Chicago Sun-Times: Even in Detroit, Obama isn't muffled
It takes chutzpah to come here and criticize the main business of Motown -- the auto industry -- especially if you're a presidential candidate who may want the support of organized labor (or you may have shrugged and figured it's all going to John Edwards, anyway.)
But if you're going to puncture the story line that U.S. automakers have clung to ever since the 1973 oil crisis was banished to subliminal memory in the 1990s -- that the car industry makes the kind of big, snappy vehicles Americans want and that labor costs keep them uncompetitive with the Japanese -- you'd better do it out in the open in Detroit rather than in California.
Barack Obama said as much Monday as he spoke to members of the Economic Club of Detroit.
And there is no better place in this city to put a muzzle on those whiny carmaker stories than in the building where the annual Detroit Auto Show is held: Cobo Center.
Standing in one of the rooms in the center, Obama did not mince words when he said automakers need to be realistic about how they arrived at this nadir in their economic history while foreign carmakers flourished selling cars with superlative gas mileage.
"I know these are difficult times for automakers," Obama said, "and I know that not all of the industry's problems are of its own making. But we have to be honest about how we arrived at this point."
He later put it bluntly in a press conference: Carmakers need to be "yanked into the 21st century."
And, in his speech, he outlined ways to do this by making cars more fuel efficient, by giving the auto industry funds to retool, and by providing financial inducements for Americans to switch from gas guzzlers to more modest fuel imbibers.
Obama's speech was a step toward putting some more substance on his energy and economic policies.
Considering the crowd, he didn't draw cheers or bring anyone to their feet as his stump speeches often do. The audience was cordial and offered polite applause, nothing more.
The automakers have certainly heard the message about their gas guzzling creations before and have tried to respond in the past. But they haven't worked at it diligently.
'No easy way out'
When Toyota unveiled its Corolla in the mid-1960s, American carmakers did not immediately follow suit.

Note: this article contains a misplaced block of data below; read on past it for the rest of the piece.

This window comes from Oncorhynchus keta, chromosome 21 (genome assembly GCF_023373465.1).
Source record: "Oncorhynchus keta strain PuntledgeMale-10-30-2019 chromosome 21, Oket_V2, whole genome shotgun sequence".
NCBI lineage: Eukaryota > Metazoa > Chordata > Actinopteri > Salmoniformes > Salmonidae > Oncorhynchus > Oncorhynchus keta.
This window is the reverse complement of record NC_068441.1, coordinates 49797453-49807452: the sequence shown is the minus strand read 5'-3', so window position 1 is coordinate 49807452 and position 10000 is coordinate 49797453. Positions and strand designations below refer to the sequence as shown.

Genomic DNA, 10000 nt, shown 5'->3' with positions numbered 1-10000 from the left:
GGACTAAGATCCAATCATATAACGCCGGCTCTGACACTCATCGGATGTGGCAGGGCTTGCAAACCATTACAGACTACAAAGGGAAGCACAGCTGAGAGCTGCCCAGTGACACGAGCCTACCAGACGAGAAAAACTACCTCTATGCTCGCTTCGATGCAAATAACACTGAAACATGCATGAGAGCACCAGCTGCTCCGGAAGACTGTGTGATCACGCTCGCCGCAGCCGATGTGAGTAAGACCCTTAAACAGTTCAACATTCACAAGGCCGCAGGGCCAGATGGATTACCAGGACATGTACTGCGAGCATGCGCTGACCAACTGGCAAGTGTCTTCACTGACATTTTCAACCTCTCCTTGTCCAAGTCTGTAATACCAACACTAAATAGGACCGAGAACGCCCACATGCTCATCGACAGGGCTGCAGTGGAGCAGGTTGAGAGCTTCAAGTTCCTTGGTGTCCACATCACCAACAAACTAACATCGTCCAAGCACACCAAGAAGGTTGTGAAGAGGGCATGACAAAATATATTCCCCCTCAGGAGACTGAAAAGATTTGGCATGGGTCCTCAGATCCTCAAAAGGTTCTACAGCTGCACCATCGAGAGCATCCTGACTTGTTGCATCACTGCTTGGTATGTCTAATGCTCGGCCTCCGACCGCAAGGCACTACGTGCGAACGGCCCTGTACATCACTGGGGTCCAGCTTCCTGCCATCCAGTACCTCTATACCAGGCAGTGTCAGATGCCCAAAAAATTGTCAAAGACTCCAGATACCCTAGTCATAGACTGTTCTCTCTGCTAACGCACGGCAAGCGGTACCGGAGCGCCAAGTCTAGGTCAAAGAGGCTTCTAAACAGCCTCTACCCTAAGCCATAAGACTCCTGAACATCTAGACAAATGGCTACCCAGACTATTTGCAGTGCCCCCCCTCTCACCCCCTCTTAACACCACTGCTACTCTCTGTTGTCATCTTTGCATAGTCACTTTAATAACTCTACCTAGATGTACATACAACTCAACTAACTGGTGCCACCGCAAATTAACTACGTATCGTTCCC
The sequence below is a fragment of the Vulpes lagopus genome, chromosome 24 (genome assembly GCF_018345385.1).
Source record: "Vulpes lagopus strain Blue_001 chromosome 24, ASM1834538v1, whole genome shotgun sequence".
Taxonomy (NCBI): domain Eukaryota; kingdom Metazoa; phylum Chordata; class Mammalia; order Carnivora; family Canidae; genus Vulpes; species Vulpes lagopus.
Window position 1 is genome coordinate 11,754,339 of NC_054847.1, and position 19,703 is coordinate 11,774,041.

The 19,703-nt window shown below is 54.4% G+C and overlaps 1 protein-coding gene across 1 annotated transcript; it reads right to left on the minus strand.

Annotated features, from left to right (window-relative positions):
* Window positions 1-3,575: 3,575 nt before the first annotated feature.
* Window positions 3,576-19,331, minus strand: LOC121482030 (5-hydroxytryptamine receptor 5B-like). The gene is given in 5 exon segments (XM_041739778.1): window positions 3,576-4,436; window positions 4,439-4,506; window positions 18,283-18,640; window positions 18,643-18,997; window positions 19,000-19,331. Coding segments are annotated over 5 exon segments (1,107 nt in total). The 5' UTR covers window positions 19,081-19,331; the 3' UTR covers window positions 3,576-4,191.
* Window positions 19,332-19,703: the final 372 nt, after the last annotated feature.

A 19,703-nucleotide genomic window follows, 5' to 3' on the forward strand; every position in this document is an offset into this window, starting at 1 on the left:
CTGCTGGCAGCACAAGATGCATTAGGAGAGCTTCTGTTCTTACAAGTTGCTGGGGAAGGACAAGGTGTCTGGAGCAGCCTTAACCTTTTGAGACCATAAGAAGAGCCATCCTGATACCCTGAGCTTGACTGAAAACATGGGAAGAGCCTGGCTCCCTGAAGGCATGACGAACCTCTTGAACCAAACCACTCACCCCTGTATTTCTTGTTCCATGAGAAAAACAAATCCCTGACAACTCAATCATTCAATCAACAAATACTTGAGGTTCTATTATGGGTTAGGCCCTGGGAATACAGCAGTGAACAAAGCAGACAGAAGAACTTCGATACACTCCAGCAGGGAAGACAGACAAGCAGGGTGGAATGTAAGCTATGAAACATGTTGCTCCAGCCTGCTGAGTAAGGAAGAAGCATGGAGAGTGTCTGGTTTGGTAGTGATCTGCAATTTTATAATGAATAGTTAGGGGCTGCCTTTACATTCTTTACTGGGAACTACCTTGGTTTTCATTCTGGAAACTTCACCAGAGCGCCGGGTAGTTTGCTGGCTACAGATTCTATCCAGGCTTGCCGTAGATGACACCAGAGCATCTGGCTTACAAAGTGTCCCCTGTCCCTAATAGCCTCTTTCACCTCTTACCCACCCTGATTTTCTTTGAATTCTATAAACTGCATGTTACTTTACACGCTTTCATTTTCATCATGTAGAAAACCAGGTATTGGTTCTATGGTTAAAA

It wasn't until the Carter administration, when the price of gasoline shot through the roof, that the U.S. industry responded with cars like the Pinto (which, unfortunately turned out to be a highway disaster).
And through all the decades since Japan became an automotive force, the Americans haven't figured out exactly what to do to compete. They've used Japanese assembly line methods; they've built smaller cars. And the Japanese continued to roll over them with better quality, more attractive vehicles. Now Toyota is the No. 1 carmaker in the world, surpassing the mighty General Motors.
Obama says American cars need to be much more fuel efficient, noting a Japanese car gets 45 miles to the gallon while U.S. cars only get 27.5 mpg -- and that's a number U.S. cars have been coasting at for about two decades.
This is not just a problem for Detroit, Obama insisted, especially when one considers that one in 10 American jobs is related to the auto industry. It's a national problem, he said.
"Automakers continue to refuse to make the transition to fuel-efficient production because they say it's too expensive at a time when they're losing profits and struggling under the weight of massive health-care costs," Obama said.
"This time, they're actually right. The auto industry's refusal to act for so long has left it mired in a predicament for which there is no easy way out."
Here are some of Obama's proposals for reviving the moribund industry:
* Raise fuel standards by 4 percent a year. (Although, as one reporter noted, Michigan Sen. Carl Levin believes this will be the undoing of Chrysler Corp.)
* Provide tax incentives to help carmakers modernize their existing plants and build more fuel-efficient vehicles.
* Help defray the companies' horrendous health-care costs, but in return expect them to invest the savings back into the production of energy-saving cars.
* Expand the tax breaks for buying hybrids and ultra-efficient vehicles that use biofuels.
By transforming the cars we drive and the fuels we use, Americans could consume 2.5 million fewer barrels of oil per day and reduce pollution from 50 million cars by 2020.
Now that Obama is being chauffeured by the Secret Service, he unfortunately had to abandon his energy efficient Chevy Tahoe with flexible-fuel technology -- it took ethanol or gasoline. Instead, he's being driven around in Secret Service gas guzzlers. It's something his aides say he is trying hard to change.